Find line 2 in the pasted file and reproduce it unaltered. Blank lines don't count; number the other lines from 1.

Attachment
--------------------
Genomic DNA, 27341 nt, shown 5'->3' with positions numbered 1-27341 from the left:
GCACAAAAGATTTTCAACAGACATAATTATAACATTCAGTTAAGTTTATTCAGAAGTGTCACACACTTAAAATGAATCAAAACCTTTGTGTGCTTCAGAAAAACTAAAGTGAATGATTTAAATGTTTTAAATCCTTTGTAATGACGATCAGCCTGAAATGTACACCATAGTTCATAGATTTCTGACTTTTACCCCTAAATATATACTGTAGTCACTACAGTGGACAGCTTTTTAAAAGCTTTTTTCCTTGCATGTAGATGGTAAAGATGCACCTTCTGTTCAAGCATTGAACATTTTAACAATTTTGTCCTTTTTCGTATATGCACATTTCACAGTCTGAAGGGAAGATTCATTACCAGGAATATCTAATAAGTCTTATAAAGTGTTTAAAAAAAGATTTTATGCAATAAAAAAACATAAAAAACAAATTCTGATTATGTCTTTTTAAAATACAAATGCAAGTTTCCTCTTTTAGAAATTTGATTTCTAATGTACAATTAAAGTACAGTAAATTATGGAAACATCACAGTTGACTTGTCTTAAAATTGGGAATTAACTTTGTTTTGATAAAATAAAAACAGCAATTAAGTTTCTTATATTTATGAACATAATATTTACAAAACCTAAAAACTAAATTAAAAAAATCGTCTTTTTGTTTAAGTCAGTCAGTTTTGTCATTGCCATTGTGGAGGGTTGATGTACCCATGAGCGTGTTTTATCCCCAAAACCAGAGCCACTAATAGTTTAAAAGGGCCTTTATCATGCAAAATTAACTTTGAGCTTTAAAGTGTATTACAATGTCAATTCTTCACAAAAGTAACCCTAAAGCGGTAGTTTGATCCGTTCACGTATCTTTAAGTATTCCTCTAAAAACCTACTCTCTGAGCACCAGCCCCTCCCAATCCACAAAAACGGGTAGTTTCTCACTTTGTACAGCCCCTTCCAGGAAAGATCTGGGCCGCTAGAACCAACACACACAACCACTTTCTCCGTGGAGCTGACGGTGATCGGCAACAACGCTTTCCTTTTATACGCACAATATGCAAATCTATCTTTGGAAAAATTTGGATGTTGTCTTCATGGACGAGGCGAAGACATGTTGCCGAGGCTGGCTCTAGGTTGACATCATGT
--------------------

GCACAAAAGATTTTCAACAGACATAATTATAACATTCAGTTAAGTTTATTCAGAAGTGTCACACACTTAAAATGAATCAAAACCTTTGTGTGCTTCAGAAAAACTAAAGTGAATGATTTAAATGTTTTAAATCCTTTGTAATGACGATCAGCCTGAAATGTACACCATAGTTCATAGATTTCTGACTTTTACCCCTAAATATATACTGTAGTCACTACAGTGGACAGCTTTTTAAAAGCTTTTTTCCTTGCATGTAGATGGTAAAGATGCACCTTCTGTTCAAGCATTGAACATTTTAACAATTTTGTCCTTTTTCGTATATGCACATTTCACAGTCTGAAGGGAAGATTCATTACCAGGAATATCTAATAAGTCTTATAAAGTGTTTAAAAAAAGATTTTATGCAATAAAAAAACATAAAAAACAAATTCTGATTATGTCTTTTTAAAATACAAATGCAAGTTTCCTCTTTTAGAAATTTGATTTCTAATGTACAATTAAAGTACAGTAAATTATGGAAACATCACAGTTGACTTGTCTTAAAATTGGGAATTAACTTTGTTTTGATAAAATAAAAACAGCAATTAAGTTTCTTATATTTATGAACATAATATTTACAAAACCTAAAAACTAAATTAAAAAAATCGTCTTTTTGTTTAAGTCAGTCAGTTTTGTCATTGCCATTGTGGAGGGTTGATGTACCCATGAGCGTGTTTTATCCCCAAAACCAGAGCCACTAATAGTTTAAAAGGGCCTTTATCATGCAAAATTAACTTTGAGCTTTAAAGTGTATTACAATGTCAATTCTTCACAAAAGTAACCCTAAAGCGGTAGTTTGATCCGTTCACGTATCTTTAAGTATTCCTCTAAAAACCTACTCTCTGAGCACCAGCCCCTCCCAATCCACAAAAACGGGTAGTTTCTCACTTTGTACAGCCCCTTCCAGGAAAGATCTGGGCCGCTAGAACCAACACACACAACCACTTTCTCCGTGGAGCTGACGGTGATCGGCAACAACGCTTTCCTTTTATACGCACAATATGCAAATCTATCTTTGGAAAAATTTGGATGTTGTCTTCATGGACGAGGCGAAGACATGTTGCCGAGGCTGGCTCTAGGTTGACATCATGT